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David H. Lipman

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Everything posted by David H. Lipman

  1. You can delete your attachments in your profile; https://forums.malwarebytes.com/attachments/
  2. Did you enter your email address(es) in the following site https://haveibeenpwned.com/ ?
  3. This is purely a scam and they send those emails out en masse hoping one or two bite at the bait. Chances are that the password was bought from a hacker of a system breach. Just delete the email and then change your email password to a new Strong Password just to make sure. Do not use a password for more than one site. You can use a "base" of password for more than one site if that Base set of characters is appended, prepended or some how modified for other sites. Additionally, you can enter your email address(es) in the following site and it will check to see if that email address was part of a known breach. https://haveibeenpwned.com/ Please reference: ----------------- US FBI PSA - Extortionists Increasingly Using Recipients' Personal Information To Intimidate Victims US FTC Consumer Information - How to avoid a Bitcoin blackmail scam MyOnlinesecurity - attempted-blackmail-scam-watching-porn BleepingComputer - Beware of Extortion Scams Stating They Have Video of You on Adult Sites Malwarebytes' Blog - Sextortion emails: They’re probably not watching you Malwarebytes Forum sample thread - Got strange threating email. Malwarebytes Forum FYI thread - FYI: Email Ransom Scam still current
  4. These FakeAlert web sites are created and destroyed so quickly its hard to keep up with them. However if you can get the URL to the FakeAlert it can be submitted in; Newest IP or URL Threats after reading; READ ME: Purpose of this forum This way Malwarebytes' products can block the site for others. FYI: I have created a PDF ScreenShow of a myriad of FakeAlert screens - FakeAlert-Screens.pdf / Flash Version for the purposes of recognition and education.
  5. Have you tried upgrading to v3.8.3 ? It fixes issues with Web Protection. RE: MB3.8 is here
  6. All looks AOK BTW: In the future, attach logs, not post the content in a post body.
  7. Looks like Quick Heal is generating a False Positive on your PC trying to obtain a Starfield Root Validation Authority DER encoded X509 Certificate. EDIT: Associated with domainspricedright.com and GoDaddy.
  8. ICS Medical Advisory (ICSMA-19-178-01) RE: CVE-2019-10964 https://www.securityfocus.com/bid/108926
  9. U.S. Cyber Command Warns of Outlook Flaw Exploited by Iranian Hackers
  10. Here are videos demonstrating Apple FakeAlerts used to goad Apple device users to download Advanced MAC Cleaner and MyMobileSecure VPN solution Apple FakeAlert leads to Advanced MAC Cleaner Rogue AV software Apple FakeAlert leads to MyMobileSecure VPN solution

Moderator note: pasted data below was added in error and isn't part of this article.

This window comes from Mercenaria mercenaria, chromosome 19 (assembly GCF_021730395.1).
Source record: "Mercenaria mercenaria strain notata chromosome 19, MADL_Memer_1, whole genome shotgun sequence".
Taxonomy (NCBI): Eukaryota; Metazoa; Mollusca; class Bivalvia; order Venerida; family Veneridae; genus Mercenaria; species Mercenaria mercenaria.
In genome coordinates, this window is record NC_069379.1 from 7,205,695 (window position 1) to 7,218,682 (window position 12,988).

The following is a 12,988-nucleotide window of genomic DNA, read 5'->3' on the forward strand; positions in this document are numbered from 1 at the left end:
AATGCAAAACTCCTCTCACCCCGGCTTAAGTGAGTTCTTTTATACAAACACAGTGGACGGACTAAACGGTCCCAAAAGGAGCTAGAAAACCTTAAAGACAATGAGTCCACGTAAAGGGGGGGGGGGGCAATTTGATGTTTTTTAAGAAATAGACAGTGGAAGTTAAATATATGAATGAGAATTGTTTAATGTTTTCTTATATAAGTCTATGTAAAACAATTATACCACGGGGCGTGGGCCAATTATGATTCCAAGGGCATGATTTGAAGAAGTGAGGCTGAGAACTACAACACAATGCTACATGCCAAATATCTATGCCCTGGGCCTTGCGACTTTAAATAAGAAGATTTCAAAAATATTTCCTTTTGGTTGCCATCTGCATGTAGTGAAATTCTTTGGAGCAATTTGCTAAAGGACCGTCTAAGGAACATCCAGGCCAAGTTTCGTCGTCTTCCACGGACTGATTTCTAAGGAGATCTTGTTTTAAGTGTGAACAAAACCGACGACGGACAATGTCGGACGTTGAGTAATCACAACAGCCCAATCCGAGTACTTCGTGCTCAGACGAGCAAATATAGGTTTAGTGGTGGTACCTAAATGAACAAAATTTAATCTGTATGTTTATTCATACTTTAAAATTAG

11. D-Link Agrees to Make Security Enhancements to Settle FTC Litigation
  12. Similar to these ? I have created a 1series of videos generated from these kinds of fraud sites for the purposes of recognition and education. They are all videos from real web sites. ALL are FRAUDS. While the majority of FakeAlerts are using the name Microsoft, many however use the name Apple and falsely indicate an Apple MAC or Apple iPhone is infected. All these have one thing in common and they have nothing to do with any software on your PC. They are all nefarious web sites meant to defraud you of money. The objective is to, falsely, goad you to make the phone call and pay for some service contract for an incident that never happened. From there they may continue to charge your Credit Card for other services, remote into your computer and do real damage and/or exfiltrate your personal data and they may use the information they obtain from you to commit additional frauds. Often in the case of Apple devices, the scam isn't to call a phone number for support but to download and install a rogue anti malware solution or VPN solution. I have also created a PDF ScreenShow of a myriad of FakeAlert screens and you will find numerous examples for Apple devices - FakeAlert-Screens.pdf / Flash Version MalwareScam.wmv MalwareScam-1.wmv MalwareScam-2.wmv MalwareScam-3.wmv MalwareScam-4.wmv MalwareScam-5.wmv MalwareScam-6.wmv They are all a kind of malicious advertisement ( aka; malvertisement ). Reference: US FBI PSA - Tech Support Fraud US FTC Consumer Information - Tech Support Scams US FTC - Tech Support Operators Agree to Settle Charges by FTC and the State of Ohio US FTC - FTC and Federal, State and International Partners Announce Major Crackdown on Tech Support Scams Malwarebytes' Blog - Search on - "tech support scams" Malwarebytes' Blog - "Tech support scams: help and resource page" 1. Also located at "My Online Security" - Some videos of typical tech support scams
  13. Add to that the upcoming US Independence Day holiday which can be represented by a low number of responding personnel this week.
  14. Same here. I think it's because the Forum 'ware is trying to render a preview and fails thus the problem noted.
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